Arsenal Player Complains At FA After Feeling Women’s Football “Didn’t Exist for Four Months” In The UK

Arsenal’s Leah Williamson says she hasn’t felt that “women’s football has existed for the past four months”. The 23-year-old, who won the Arsenal Women’s supporter’s player of the season award for the 2019/20 season, in an interview to some British outlets, said:

“For the past four months it has felt as if women’s football doesn’t exist, and that’s a problem. It’s been a struggle.”

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Last month, the FA ended the 2019/20 WSL season and gave the title to Chelsea, after the Football Association board voted to determine the tables based on points per game.

Arsenal Women last played on February 28 in the Continental Cup final against Chelsea, as the Women’s Super League season was ended with immediate effect at the start of June due to the coronavirus pandemic.

“The fact that we are so easily cast aside when circumstances get tough is an issue,” added Williamson, “This is about women stepping out of tradition and doing what they want in any walk of life, let alone sport. But sport is such a good way to acknowledge that we are worth the same investment as our male counterparts, in every industry.

As attitudes change, I hope sport can lead the way on that.”

There are discussions about the Premier League taking over the Women’s Super League from the FA. Williamson feels that would “potentially” help secure the future of women’s football.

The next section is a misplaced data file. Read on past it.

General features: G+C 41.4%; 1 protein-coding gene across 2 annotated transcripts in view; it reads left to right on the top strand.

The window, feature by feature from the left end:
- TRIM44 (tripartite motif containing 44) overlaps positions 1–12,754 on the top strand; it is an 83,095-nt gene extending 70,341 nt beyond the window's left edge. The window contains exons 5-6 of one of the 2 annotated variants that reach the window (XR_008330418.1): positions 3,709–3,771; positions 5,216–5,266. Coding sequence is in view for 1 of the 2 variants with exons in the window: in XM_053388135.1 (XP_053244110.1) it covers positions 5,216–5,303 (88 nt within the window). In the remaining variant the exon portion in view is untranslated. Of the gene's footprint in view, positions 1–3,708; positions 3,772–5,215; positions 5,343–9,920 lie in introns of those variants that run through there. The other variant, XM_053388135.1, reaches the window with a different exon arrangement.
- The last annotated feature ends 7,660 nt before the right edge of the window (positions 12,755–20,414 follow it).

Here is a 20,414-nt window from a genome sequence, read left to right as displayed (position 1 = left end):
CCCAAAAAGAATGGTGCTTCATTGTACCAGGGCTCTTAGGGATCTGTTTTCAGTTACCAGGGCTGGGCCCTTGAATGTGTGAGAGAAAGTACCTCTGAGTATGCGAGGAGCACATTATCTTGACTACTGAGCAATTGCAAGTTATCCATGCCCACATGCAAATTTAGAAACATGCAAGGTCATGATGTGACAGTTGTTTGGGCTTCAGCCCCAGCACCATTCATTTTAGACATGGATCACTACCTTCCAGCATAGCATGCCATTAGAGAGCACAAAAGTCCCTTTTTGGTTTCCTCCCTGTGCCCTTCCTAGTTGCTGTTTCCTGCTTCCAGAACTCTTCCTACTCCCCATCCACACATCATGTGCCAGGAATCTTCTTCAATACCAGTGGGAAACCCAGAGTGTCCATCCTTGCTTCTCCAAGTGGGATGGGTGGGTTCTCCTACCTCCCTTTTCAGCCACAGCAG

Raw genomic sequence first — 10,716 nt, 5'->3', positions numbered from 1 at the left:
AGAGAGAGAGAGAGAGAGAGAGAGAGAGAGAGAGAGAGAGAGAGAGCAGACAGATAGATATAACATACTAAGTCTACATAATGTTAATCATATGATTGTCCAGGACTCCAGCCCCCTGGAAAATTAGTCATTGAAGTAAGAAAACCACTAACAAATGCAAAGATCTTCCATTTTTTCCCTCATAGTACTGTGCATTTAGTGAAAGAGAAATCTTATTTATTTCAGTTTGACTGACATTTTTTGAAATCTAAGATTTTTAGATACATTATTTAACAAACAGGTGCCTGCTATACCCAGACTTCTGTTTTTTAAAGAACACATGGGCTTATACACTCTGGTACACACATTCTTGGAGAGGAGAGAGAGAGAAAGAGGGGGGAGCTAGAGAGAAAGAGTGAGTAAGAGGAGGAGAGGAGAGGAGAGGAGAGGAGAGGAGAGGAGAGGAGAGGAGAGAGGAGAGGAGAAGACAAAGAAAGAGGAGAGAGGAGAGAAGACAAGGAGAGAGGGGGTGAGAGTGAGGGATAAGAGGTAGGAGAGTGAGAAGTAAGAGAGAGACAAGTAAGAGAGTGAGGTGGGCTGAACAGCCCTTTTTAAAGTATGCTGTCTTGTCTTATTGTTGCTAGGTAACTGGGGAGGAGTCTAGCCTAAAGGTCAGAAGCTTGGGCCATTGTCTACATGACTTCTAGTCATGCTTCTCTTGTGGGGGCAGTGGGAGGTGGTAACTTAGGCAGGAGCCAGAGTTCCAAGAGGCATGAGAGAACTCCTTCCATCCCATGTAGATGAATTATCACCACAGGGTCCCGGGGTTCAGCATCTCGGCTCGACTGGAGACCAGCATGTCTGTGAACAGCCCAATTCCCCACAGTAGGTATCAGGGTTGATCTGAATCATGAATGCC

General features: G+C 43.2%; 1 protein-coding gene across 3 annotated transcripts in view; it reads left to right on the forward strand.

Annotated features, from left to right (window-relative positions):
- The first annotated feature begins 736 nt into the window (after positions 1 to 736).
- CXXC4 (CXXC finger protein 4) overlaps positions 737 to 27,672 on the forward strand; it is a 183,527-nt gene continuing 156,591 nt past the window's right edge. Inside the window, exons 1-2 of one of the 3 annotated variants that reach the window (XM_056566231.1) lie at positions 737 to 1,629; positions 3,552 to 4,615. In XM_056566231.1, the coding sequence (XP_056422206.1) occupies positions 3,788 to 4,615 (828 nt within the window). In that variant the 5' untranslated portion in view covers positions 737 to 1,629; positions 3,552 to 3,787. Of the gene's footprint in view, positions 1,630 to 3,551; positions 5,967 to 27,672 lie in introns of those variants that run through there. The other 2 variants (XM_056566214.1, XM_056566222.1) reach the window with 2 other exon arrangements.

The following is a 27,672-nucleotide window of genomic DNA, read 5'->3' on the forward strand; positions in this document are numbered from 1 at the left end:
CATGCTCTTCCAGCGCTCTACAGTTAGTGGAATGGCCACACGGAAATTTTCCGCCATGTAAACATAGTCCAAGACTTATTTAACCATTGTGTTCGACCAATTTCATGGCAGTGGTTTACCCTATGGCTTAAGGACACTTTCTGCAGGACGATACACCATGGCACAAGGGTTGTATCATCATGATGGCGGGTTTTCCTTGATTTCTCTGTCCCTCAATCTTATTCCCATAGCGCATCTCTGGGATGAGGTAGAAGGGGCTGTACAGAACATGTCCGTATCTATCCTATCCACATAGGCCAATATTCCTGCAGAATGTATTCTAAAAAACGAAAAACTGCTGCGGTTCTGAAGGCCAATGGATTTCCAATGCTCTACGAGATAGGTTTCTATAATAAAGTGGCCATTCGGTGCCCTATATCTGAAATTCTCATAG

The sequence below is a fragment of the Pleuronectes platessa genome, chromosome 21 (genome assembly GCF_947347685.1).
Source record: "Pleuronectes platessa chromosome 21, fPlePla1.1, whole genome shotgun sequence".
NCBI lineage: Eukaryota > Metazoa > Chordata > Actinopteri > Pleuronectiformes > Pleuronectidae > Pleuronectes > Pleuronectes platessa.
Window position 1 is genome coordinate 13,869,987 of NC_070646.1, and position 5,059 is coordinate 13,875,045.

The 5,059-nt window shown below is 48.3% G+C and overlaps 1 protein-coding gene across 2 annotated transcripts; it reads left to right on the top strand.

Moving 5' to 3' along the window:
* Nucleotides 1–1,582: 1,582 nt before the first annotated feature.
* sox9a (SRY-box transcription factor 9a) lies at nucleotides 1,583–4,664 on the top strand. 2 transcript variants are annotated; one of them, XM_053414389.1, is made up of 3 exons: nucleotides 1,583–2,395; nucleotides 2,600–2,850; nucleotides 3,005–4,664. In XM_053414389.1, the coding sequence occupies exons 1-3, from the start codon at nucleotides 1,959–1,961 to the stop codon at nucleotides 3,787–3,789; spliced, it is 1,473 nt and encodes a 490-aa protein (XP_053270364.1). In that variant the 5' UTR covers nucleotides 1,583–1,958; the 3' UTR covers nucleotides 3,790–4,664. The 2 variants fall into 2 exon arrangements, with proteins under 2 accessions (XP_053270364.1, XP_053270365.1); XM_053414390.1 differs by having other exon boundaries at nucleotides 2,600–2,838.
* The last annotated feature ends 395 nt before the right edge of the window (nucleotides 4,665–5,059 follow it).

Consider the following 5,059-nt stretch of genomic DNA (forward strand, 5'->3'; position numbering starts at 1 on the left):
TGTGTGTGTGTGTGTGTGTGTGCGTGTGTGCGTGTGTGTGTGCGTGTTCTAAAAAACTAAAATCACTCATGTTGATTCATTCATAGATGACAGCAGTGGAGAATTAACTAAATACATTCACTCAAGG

“I do think that something needs to change to propel us forwards. We don’t want a short-term fix, we want something that’s secure and stable and going to last for the next generation of women’s footballers,” she added.

“The FA did a great job and set goals about increasing participation. Now it has to be external, it’s no secret that most of the money in sport comes from sponsorship and marketing. We are missing external investors and the TV rights that men’s sport thrive off.”

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A good decision taken from the FA, but it could have been non-controversial if they took the right approach to deal with the WSL competition when the pandemic started.

Moreover, the Arsenal, and England, player went on to speak about the North London derby at the Tottenham Hotspur Stadium at the start of the 2019/20 season, as the Gunners won 2-0, and how seeing more women’s football on TV and female pundits helped. She said:

“It was unbelievable, I stepped out and I felt, ‘Wow, I’m a professional footballer’.

We’re at a level where people should be able to watch the women’s game in that big-stadium environment.

“Why would you ever think you could be something if you can’t see it? We are not going anywhere. The structure is there, the football is there. As long as people are brave and invest, the game will keep going and surprise us as much as it has already with its growth.

“People need to stop looking at us as second in line.”

Williamson is simply right; people should pay more attention and effort to the women’s game as its potential is the same or even bigger than the men’s game. It’s just up to the FA and the other federations, clubs, fans – all the people involved – to help women’s football develop and become something unique and magnificent. As Williamson concluded “whether it’s football, rugby or whatever, young girls need something to look up to.”

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